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Blood and Water - Fiksation and The Interview - Review - They Ask About My Sister

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Meet Puleng Khumalo (Ama Qamata). She has just turned 17 years old, and she has been living with a ghost almost since her birth. Blood and Water begins at what should be a birthday celebration for Puleng, but it’s mostly a memorial vigil for her twin sister Phume who was kidnapped shortly after their birth. Baby photos of Phume adorn every surface; the party decorations are even “baby shower pink.” It’s clear that Puleng has reached a point in her life where she feels she will never be as significant as her missing sister. She runs off to attend a party with her best friend Zama (Cindy Mahlangu) and meets several teenagers from the ultra posh Parkhurst High. The party is a bust for Puleng, left to drift from one awkward encounter to the next while Zama smushes face with one of the boys, with two small exceptions. First, she makes a new friend in Parkhurst photographer Wade (Dillon Windvogel), and she learns the party is also a birthday event being held for Parkhurst’s charismatic golden girl Fikile Bhele (Khosi Ngema). When Wade remarks that there’s something similar about Puleng and Fikile’s faces, it doesn’t take long for Puleng and us to speculate about whether the missing sister has been found.

Blood and Water, created by Nosipho Dumisa, is inspired by a real-life story which increases the odds that Puleng’s suspicions are accurate. The show, however, creates an unsettling feeling around Puleng’s involvement. A rising star, Qamata quietly electrifies the claustrophobic space that her character occupies in these first two episodes. Nearly every scene is exclusively centered around Puleng, close-ups of her world and face and treasured possessions. Puleng has a wonderful bond with her younger brother Siya (Odwa Gwanya) that balances out her somewhat reckless obsession with getting close to Fikile. Still, a thick layer of unease covers just about everything Puleng does in these first two episodes, to the point it’s a relief that someone catches her in the act at the conclusion of “The Interview.” I also must point out that no one puts a top secret list on the first page of their journal. You hide that list somewhere in the middle. In Puleng’s defense, it’s easy to understand why she would be pursuing the truth and risking every relationship in her life to finally reckon with how her sister’s disappearance has shaped her own existence. The show gives her another reason to investigate when her father is arrested, accused of working with an illegal human trafficking/adoption ring and selling daughter even before her birth. By the end of the second episode, Puleng’s mother Thandeka (Gail Mabalane) has received a call from detectives who believe they have a lead on her missing daughter as well. The plot thickens.

Mystery aside, Blood and Water is also a high school drama. After getting into a locker room fight and her entire school witnessing her father’s arrest, Puleng enrolls in Parkhurst High. (We spend the episode wondering how Thandeka is affording this, and apparently that’s very much up in the air). Everyone meet is relatively calm on the surface. Fikile is a champion swimmer. Her three best friends are Chris (Arno Greeff) who is failing to follow her to swim team glory, Reece Van Rensburg (Greteli Fincham) who body shames another girl in front of their entire class and is possibly the worst, and her childhood pal/ex-boyfriend KB (Thabang Molaba). Puleng sets about getting into this posse by joining the school magazine society, run by activist Wendy (Natasha Thahane), who is decidedly not a Fikile and Friends fan. The interview is one of the best scenes in the first episodes, as Puleng recovers from the abrupt beginning questions shares a personal story with Fikile that results in the latter opening up about her childhood. Later, Puleng reveals to Wade that she made up the personal story. Ethical lines continue to be blurred as she tries to obtain Fikile’s DNA.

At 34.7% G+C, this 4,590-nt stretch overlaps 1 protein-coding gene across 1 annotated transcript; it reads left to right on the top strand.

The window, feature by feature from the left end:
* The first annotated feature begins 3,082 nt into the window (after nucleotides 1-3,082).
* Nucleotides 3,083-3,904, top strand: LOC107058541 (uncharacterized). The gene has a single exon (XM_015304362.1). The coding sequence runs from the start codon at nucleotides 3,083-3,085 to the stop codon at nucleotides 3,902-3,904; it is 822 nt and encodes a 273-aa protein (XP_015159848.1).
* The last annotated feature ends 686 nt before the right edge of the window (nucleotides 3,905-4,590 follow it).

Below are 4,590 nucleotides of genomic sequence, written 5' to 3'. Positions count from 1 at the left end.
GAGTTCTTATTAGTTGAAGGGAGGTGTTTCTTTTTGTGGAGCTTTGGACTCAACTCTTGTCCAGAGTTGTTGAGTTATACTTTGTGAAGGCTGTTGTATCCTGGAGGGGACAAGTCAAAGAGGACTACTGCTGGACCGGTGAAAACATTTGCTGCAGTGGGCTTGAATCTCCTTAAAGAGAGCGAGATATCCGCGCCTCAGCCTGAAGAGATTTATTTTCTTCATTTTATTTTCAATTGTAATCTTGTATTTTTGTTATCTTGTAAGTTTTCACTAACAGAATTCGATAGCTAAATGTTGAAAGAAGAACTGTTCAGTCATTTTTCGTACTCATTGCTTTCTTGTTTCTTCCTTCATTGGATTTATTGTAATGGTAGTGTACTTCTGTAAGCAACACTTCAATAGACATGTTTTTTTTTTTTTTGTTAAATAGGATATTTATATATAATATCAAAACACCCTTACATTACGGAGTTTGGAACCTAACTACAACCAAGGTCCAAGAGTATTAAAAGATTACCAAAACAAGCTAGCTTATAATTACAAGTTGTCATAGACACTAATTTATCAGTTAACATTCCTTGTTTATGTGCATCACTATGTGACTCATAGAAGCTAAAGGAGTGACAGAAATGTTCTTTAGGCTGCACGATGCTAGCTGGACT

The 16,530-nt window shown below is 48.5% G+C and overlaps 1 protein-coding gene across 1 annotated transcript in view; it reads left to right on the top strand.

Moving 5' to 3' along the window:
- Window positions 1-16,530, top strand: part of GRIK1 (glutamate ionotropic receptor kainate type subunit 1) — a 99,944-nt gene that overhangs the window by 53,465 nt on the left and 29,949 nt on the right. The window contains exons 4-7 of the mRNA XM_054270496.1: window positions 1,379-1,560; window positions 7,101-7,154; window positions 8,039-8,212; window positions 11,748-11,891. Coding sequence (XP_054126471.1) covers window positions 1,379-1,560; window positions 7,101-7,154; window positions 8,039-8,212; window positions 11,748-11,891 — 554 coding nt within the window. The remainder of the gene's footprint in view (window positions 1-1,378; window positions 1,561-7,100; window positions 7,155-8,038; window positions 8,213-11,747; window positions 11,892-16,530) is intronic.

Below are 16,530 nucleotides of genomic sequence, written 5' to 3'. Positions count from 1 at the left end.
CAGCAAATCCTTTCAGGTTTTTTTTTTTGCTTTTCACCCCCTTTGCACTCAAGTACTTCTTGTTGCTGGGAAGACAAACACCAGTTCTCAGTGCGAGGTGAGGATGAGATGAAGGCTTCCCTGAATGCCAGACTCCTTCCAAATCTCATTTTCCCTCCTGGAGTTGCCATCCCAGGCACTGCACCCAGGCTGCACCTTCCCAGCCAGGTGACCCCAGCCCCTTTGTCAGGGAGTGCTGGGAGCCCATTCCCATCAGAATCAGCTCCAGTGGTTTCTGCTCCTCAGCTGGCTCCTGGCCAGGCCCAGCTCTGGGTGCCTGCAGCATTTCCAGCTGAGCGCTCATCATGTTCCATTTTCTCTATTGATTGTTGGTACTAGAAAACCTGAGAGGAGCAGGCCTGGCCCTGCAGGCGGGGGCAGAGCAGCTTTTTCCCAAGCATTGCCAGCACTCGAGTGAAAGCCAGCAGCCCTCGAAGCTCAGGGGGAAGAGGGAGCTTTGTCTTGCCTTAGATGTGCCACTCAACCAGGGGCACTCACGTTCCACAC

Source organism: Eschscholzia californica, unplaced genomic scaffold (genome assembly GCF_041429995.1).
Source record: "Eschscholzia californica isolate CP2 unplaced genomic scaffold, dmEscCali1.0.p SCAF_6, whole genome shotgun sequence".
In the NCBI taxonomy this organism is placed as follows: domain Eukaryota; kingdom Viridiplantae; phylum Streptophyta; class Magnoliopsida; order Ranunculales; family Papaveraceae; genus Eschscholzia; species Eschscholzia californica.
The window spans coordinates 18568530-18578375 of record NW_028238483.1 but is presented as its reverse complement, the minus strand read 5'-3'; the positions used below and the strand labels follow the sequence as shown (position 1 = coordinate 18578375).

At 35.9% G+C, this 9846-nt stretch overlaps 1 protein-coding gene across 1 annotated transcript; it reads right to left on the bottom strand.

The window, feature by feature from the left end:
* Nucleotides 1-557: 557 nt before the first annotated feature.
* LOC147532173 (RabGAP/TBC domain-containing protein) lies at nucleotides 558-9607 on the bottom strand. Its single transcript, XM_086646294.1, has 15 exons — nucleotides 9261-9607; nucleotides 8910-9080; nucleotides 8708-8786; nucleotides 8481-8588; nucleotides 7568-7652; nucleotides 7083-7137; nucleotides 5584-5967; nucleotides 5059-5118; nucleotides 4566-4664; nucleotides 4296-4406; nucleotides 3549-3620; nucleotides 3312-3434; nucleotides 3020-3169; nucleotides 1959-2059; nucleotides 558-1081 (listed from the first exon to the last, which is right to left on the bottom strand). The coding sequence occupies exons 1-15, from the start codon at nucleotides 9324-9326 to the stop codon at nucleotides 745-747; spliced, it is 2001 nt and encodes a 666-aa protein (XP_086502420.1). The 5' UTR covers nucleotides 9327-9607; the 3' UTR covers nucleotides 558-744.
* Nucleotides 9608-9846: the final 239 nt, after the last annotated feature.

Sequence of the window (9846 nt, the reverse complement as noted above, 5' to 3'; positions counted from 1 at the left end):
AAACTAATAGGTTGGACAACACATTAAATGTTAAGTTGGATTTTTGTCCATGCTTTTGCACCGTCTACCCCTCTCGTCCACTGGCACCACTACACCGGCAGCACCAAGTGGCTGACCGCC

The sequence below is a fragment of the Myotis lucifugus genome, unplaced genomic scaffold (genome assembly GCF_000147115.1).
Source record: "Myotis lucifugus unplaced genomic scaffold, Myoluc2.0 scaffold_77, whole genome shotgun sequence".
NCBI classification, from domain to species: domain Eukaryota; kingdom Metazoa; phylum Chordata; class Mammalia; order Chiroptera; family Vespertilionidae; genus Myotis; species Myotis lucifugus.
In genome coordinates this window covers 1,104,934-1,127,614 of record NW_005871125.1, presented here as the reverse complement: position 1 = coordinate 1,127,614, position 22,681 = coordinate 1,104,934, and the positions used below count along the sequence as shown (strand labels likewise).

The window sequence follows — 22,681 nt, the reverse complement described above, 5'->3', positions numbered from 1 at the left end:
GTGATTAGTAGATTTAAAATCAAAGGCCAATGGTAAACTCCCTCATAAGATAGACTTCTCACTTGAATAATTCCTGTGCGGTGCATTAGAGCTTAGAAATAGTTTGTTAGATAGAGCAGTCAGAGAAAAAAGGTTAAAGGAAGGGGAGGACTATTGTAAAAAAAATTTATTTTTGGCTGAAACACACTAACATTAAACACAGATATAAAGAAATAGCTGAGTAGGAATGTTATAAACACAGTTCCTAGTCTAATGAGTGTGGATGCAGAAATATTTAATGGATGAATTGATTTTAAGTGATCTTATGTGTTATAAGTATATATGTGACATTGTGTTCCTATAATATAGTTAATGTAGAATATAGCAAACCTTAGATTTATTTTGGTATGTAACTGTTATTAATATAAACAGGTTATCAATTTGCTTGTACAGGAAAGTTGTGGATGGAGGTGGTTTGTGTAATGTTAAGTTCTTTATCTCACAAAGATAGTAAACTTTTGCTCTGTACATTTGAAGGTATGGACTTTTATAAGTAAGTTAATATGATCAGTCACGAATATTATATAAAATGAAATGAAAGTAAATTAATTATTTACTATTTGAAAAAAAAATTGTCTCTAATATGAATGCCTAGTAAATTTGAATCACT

The show’s stakes don’t feel particularly high up to this point, but we finally start to see that change by the end of the second episode. My favorite scene is the one where KB and Puleng bond over her writing, and he recites one of her poems back to her. It’s the first time I felt the show allowed us to connect with Puleng’s deeper feelings and let her voice her internal conflict. The building of this new friendship also means Puleng has something to lose, should her deception be revealed or one of her investigative tactics backfire. And we see Puleng risk burning two friendships with little thought, as she gets tunnel vision in her quest. It’s also revealed that Fikile, of course, has a secret of her own, one that Puleng stumbles on. The possible sisters are now on collision course with each other; with the season being just six episodes, they might crash sooner rather than later. Sooner would be ideal. The show has all the right ingredients, including a potentially interesting love triangle, but it just needs a jolt of energy to cook them.

Other Notes:
The show name is sung over the title card, and I'm hoping it's part of a full song because it slaps.

KB and Puleng’s scene together really had a magical spark.

Wendy is so far written in a somewhat stereotypical “social warrior” way, but points are made when she asks their white teacher why they are only learning about the Holocaust and not historical genocides that took place in Africa. “We have our own horror stories…”

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